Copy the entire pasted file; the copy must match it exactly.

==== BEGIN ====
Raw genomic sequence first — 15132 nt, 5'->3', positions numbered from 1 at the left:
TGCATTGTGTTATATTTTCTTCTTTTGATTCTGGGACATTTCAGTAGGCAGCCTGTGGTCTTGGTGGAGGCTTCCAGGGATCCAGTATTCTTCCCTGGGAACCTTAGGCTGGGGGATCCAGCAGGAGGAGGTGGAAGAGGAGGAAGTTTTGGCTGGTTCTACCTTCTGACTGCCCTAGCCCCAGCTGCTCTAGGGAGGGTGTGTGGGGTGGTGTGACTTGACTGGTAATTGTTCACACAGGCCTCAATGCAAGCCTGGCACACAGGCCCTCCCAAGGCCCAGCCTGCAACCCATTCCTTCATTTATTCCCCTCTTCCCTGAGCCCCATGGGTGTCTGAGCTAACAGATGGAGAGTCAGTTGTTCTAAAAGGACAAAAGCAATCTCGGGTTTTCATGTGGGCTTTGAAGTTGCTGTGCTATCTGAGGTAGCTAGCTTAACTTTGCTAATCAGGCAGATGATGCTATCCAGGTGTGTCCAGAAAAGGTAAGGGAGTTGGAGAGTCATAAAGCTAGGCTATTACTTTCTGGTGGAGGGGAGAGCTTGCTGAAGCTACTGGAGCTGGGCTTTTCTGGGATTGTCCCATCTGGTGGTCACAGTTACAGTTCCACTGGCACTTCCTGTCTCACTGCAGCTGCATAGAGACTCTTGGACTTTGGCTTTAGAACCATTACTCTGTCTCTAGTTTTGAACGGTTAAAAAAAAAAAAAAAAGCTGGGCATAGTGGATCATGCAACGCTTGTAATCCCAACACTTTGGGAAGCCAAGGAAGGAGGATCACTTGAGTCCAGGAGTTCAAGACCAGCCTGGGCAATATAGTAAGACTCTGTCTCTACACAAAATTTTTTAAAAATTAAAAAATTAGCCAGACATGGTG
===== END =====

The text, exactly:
Raw genomic sequence first — 15132 nt, 5'->3', positions numbered from 1 at the left:
TGCATTGTGTTATATTTTCTTCTTTTGATTCTGGGACATTTCAGTAGGCAGCCTGTGGTCTTGGTGGAGGCTTCCAGGGATCCAGTATTCTTCCCTGGGAACCTTAGGCTGGGGGATCCAGCAGGAGGAGGTGGAAGAGGAGGAAGTTTTGGCTGGTTCTACCTTCTGACTGCCCTAGCCCCAGCTGCTCTAGGGAGGGTGTGTGGGGTGGTGTGACTTGACTGGTAATTGTTCACACAGGCCTCAATGCAAGCCTGGCACACAGGCCCTCCCAAGGCCCAGCCTGCAACCCATTCCTTCATTTATTCCCCTCTTCCCTGAGCCCCATGGGTGTCTGAGCTAACAGATGGAGAGTCAGTTGTTCTAAAAGGACAAAAGCAATCTCGGGTTTTCATGTGGGCTTTGAAGTTGCTGTGCTATCTGAGGTAGCTAGCTTAACTTTGCTAATCAGGCAGATGATGCTATCCAGGTGTGTCCAGAAAAGGTAAGGGAGTTGGAGAGTCATAAAGCTAGGCTATTACTTTCTGGTGGAGGGGAGAGCTTGCTGAAGCTACTGGAGCTGGGCTTTTCTGGGATTGTCCCATCTGGTGGTCACAGTTACAGTTCCACTGGCACTTCCTGTCTCACTGCAGCTGCATAGAGACTCTTGGACTTTGGCTTTAGAACCATTACTCTGTCTCTAGTTTTGAACGGTTAAAAAAAAAAAAAAAAGCTGGGCATAGTGGATCATGCAACGCTTGTAATCCCAACACTTTGGGAAGCCAAGGAAGGAGGATCACTTGAGTCCAGGAGTTCAAGACCAGCCTGGGCAATATAGTAAGACTCTGTCTCTACACAAAATTTTTTAAAAATTAAAAAATTAGCCAGACATGGTG